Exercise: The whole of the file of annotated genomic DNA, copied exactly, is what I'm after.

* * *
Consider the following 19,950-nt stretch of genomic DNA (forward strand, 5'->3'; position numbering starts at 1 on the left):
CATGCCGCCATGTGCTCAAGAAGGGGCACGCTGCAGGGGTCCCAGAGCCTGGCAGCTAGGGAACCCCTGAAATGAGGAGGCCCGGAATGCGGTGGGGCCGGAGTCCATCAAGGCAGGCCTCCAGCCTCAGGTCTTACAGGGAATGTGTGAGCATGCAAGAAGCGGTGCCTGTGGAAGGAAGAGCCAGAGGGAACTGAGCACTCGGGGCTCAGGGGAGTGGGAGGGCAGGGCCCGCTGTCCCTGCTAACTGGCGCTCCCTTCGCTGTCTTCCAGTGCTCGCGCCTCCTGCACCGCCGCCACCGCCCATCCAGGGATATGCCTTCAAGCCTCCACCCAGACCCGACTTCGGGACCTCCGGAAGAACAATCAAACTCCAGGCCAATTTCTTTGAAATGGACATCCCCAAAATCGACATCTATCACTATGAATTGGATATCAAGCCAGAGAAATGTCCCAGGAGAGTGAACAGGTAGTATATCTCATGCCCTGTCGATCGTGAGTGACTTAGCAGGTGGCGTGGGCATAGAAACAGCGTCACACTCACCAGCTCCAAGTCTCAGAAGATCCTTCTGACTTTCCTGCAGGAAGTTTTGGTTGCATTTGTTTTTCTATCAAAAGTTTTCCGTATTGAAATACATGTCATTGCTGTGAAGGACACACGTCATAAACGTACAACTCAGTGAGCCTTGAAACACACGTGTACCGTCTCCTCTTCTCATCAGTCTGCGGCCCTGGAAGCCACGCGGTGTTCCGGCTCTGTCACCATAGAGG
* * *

Consider the following 19,950-nt stretch of genomic DNA (forward strand, 5'->3'; position numbering starts at 1 on the left):
CATGCCGCCATGTGCTCAAGAAGGGGCACGCTGCAGGGGTCCCAGAGCCTGGCAGCTAGGGAACCCCTGAAATGAGGAGGCCCGGAATGCGGTGGGGCCGGAGTCCATCAAGGCAGGCCTCCAGCCTCAGGTCTTACAGGGAATGTGTGAGCATGCAAGAAGCGGTGCCTGTGGAAGGAAGAGCCAGAGGGAACTGAGCACTCGGGGCTCAGGGGAGTGGGAGGGCAGGGCCCGCTGTCCCTGCTAACTGGCGCTCCCTTCGCTGTCTTCCAGTGCTCGCGCCTCCTGCACCGCCGCCACCGCCCATCCAGGGATATGCCTTCAAGCCTCCACCCAGACCCGACTTCGGGACCTCCGGAAGAACAATCAAACTCCAGGCCAATTTCTTTGAAATGGACATCCCCAAAATCGACATCTATCACTATGAATTGGATATCAAGCCAGAGAAATGTCCCAGGAGAGTGAACAGGTAGTATATCTCATGCCCTGTCGATCGTGAGTGACTTAGCAGGTGGCGTGGGCATAGAAACAGCGTCACACTCACCAGCTCCAAGTCTCAGAAGATCCTTCTGACTTTCCTGCAGGAAGTTTTGGTTGCATTTGTTTTTCTATCAAAAGTTTTCCGTATTGAAATACATGTCATTGCTGTGAAGGACACACGTCATAAACGTACAACTCAGTGAGCCTTGAAACACACGTGTACCGTCTCCTCTTCTCATCAGTCTGCGGCCCTGGAAGCCACGCGGTGTTCCGGCTCTGTCACCATAGAGG